ACCESS: It's possible to gain access to your gear without opening the main compartment. If you want to whip out a camera and a lens then it can be done with minimum fuss. Importantly, the bag can remain in the vertical position when doing this - so you don't have to lay it down if you don't want to.
ANOTHER VIEW: of bag loaded up.
FLAP AGAIN: The other side of the inner flap - again sporting a couple of see-through pockets.
WHEELS: The wheels make very little impact on the internal dimensions of the bag - a nice, low-profile design, very small but they seem very robust.
Here it is in standing position. The bag is made primarily from ballistic nylon - this looks and feels as if it will stand substantial wear and tear:
TRIPOD ATTACHMENT: Large or small tripods can be attached via these additional, supplied straps/accessories.
LAPTOP: Not a problem - the laptop fits nicely in the front compartment and I have a fairly chunky 15" machine. I'd probably remove it if the bag was checked in as it might be a little bit vulnerable, but for travel to and from a venue it's fine. A thin neoprene cover might come in handy. I wouldn't think that a 17" machine would fit though.
MORE HANDLES: Another view of the bag showing some of the carry handles. As you can see there is a handle for horizontal carrying and one for vertical. There is also a handle on the corner of the bag and one on the base. I assume these are to make it easy to pull the bag out of a storage compartment - another very nice touch.
FLAP: The inner flap with a large mesh pocket for storage.
LABELS: All the straps are labelled for easy identification- another very nice touch.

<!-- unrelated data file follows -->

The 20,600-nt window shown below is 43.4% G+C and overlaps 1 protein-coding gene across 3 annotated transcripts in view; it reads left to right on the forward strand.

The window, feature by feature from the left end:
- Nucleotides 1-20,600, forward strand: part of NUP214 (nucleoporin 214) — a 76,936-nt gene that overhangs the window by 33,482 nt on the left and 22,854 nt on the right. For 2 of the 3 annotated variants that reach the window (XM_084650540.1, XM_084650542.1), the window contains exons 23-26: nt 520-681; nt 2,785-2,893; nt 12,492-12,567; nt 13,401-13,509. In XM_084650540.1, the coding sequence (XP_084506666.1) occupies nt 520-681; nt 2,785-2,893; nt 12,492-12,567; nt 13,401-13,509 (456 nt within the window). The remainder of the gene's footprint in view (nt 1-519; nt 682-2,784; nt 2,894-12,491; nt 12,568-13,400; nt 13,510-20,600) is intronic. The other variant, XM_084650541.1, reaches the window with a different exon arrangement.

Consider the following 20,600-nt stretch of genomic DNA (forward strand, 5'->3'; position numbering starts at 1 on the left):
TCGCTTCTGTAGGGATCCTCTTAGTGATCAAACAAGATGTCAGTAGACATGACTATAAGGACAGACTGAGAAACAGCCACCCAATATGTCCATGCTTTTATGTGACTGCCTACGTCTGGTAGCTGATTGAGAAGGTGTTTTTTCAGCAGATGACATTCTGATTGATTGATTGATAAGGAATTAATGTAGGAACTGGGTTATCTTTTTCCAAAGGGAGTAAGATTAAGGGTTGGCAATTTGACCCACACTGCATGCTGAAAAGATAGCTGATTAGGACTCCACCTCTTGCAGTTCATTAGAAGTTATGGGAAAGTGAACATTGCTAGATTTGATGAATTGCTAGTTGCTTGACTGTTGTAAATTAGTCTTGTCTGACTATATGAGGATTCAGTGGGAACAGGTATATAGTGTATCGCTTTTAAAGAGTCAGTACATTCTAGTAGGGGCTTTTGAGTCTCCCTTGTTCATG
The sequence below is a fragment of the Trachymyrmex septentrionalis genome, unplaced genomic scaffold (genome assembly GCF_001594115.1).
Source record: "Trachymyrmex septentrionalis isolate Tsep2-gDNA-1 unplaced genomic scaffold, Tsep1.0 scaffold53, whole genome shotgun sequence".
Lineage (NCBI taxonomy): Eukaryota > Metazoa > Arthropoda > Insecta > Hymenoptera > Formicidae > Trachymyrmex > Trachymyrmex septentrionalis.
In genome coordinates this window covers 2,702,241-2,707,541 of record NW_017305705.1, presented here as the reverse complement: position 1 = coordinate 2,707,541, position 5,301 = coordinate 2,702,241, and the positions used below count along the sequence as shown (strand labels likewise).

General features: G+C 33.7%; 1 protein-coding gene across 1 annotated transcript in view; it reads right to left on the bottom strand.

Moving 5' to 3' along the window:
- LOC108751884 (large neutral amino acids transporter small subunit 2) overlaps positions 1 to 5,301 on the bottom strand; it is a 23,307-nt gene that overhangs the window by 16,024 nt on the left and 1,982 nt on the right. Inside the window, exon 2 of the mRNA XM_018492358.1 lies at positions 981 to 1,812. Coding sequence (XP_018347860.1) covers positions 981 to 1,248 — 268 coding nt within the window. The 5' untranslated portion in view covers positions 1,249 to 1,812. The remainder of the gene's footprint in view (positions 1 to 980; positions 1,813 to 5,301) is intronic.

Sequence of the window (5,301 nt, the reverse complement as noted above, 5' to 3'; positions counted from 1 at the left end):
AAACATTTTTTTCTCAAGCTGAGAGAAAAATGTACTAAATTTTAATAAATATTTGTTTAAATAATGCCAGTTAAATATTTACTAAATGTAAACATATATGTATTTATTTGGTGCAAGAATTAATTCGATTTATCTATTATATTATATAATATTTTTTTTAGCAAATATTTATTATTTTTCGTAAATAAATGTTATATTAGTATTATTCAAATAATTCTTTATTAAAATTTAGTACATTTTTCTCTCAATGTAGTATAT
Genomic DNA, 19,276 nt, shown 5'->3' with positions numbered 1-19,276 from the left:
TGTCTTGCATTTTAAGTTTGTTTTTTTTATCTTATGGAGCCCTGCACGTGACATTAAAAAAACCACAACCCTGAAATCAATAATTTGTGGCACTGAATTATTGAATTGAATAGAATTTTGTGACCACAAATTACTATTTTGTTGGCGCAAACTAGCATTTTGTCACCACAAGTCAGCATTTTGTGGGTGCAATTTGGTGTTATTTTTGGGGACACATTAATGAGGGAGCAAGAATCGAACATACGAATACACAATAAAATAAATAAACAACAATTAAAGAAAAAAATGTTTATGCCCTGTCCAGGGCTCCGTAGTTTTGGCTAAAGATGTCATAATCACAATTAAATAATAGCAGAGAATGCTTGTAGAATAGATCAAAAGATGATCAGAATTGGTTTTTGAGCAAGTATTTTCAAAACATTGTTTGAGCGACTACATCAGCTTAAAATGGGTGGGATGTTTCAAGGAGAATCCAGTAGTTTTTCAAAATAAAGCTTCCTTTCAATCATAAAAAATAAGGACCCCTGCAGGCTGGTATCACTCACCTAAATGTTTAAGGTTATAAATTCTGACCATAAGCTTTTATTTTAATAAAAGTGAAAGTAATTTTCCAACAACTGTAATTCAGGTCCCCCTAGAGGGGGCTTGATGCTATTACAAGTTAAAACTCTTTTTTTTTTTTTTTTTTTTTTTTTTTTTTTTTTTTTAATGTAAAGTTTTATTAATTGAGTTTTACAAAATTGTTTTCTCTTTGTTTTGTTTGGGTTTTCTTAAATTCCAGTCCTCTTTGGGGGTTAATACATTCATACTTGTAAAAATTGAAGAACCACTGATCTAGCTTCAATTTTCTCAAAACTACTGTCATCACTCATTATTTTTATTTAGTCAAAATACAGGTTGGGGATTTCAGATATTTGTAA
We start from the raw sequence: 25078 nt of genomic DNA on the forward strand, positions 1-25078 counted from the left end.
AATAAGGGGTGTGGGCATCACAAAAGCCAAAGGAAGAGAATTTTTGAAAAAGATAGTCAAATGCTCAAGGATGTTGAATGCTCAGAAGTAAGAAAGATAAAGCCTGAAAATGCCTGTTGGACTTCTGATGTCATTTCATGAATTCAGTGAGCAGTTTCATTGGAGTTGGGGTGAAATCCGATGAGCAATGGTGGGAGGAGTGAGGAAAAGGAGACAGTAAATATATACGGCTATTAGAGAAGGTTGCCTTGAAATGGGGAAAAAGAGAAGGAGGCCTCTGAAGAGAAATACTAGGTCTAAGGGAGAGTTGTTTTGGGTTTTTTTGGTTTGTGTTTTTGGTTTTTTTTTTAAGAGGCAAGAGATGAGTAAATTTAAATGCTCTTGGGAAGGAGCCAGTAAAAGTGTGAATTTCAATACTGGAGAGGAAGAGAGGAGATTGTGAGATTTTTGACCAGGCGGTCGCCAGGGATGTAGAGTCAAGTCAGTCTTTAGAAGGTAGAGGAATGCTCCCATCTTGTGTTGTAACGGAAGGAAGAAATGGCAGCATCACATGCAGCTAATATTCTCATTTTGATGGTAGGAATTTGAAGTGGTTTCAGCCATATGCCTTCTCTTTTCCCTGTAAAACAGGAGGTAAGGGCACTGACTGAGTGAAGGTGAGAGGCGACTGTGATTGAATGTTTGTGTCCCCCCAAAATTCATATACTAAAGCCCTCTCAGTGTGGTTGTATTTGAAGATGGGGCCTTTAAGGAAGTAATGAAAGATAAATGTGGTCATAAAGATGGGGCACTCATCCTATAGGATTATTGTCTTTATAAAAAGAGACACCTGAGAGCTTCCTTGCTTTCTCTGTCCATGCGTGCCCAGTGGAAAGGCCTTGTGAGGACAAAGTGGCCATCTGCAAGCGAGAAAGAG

---  HANDLE: I'm fairly tall at 6'0" - so I was pleased at the overall length of the handle. It would suit a taller person as well. The handle has three positions, so that you can adjust it for your height. It is hidden under a zip flap and is raised/lowered/locked via a simple button on the top surface.
MORE SECURITY: Hidden behind the backpack harness is a security cable - great for securing your bag if you leave it unattended - e.g. in a media centre. This 'hidden' compartment could also be useful for storing valuables.
ORE POCKETS: Inside the top flap - a nice touch is that all the pockets are transparent so you can locate items speedily.
ALL-OVER PROTECTION: The rain cover is quickly and easily fitted and provides coverage for all the important parts of the bag in a downpour. It is secured tightly via an adjustable elasticated fastner so it won't be troubled by the wind.
Cleverly designed locks add a sense of security to both main zipped compartments. The zippers are of industrial standard. It would also be possible to use a padlock to secure the zippers if you wanted to.
BACKPACK: If you want to carry it on your back, then you can. The shoulder straps are tucked away under a small flap on the rear of the bag. The harness isn't a huge, chunky padded affair, but is quite adequate for carrying the bag up stairs or over uneven ground if necessary. I tested it up and down the stairs at home - using just one strap over one shoulder  The bag is heavy when fully loaded but it worked just fine as a temporary measure. Like I said before, this isn't a hiking bag - but it's a useful feature.
MONOPOD ATTACHMENT: Via one simple (and suitably long) cinch strap and a flexible pouch on the side of the bag.
POCKETS: This one is on the side.
RAIN COVER: Supplied in a handy little bag that is attached inside the front pocket - bit like a 'pac-a-mac'